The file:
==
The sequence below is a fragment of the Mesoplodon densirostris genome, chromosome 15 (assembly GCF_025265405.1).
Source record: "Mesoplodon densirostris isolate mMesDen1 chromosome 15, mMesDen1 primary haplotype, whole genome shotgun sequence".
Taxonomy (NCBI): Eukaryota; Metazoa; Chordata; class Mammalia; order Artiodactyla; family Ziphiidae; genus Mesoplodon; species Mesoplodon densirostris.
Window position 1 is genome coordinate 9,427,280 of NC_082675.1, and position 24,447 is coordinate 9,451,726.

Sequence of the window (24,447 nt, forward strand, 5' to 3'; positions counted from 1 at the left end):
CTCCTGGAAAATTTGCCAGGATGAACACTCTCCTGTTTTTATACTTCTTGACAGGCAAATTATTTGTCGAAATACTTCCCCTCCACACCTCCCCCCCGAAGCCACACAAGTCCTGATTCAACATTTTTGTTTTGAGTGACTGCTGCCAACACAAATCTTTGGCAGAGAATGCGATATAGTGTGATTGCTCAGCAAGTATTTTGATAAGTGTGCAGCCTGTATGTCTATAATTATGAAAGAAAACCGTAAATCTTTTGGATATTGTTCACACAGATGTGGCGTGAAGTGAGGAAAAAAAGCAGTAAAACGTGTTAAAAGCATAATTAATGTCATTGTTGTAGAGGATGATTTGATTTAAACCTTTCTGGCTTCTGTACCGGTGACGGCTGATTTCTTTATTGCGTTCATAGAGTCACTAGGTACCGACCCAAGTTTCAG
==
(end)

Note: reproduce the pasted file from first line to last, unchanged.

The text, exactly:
The sequence below is a fragment of the Mesoplodon densirostris genome, chromosome 15 (assembly GCF_025265405.1).
Source record: "Mesoplodon densirostris isolate mMesDen1 chromosome 15, mMesDen1 primary haplotype, whole genome shotgun sequence".
Taxonomy (NCBI): Eukaryota; Metazoa; Chordata; class Mammalia; order Artiodactyla; family Ziphiidae; genus Mesoplodon; species Mesoplodon densirostris.
Window position 1 is genome coordinate 9,427,280 of NC_082675.1, and position 24,447 is coordinate 9,451,726.

Sequence of the window (24,447 nt, forward strand, 5' to 3'; positions counted from 1 at the left end):
CTCCTGGAAAATTTGCCAGGATGAACACTCTCCTGTTTTTATACTTCTTGACAGGCAAATTATTTGTCGAAATACTTCCCCTCCACACCTCCCCCCCGAAGCCACACAAGTCCTGATTCAACATTTTTGTTTTGAGTGACTGCTGCCAACACAAATCTTTGGCAGAGAATGCGATATAGTGTGATTGCTCAGCAAGTATTTTGATAAGTGTGCAGCCTGTATGTCTATAATTATGAAAGAAAACCGTAAATCTTTTGGATATTGTTCACACAGATGTGGCGTGAAGTGAGGAAAAAAAGCAGTAAAACGTGTTAAAAGCATAATTAATGTCATTGTTGTAGAGGATGATTTGATTTAAACCTTTCTGGCTTCTGTACCGGTGACGGCTGATTTCTTTATTGCGTTCATAGAGTCACTAGGTACCGACCCAAGTTTCAG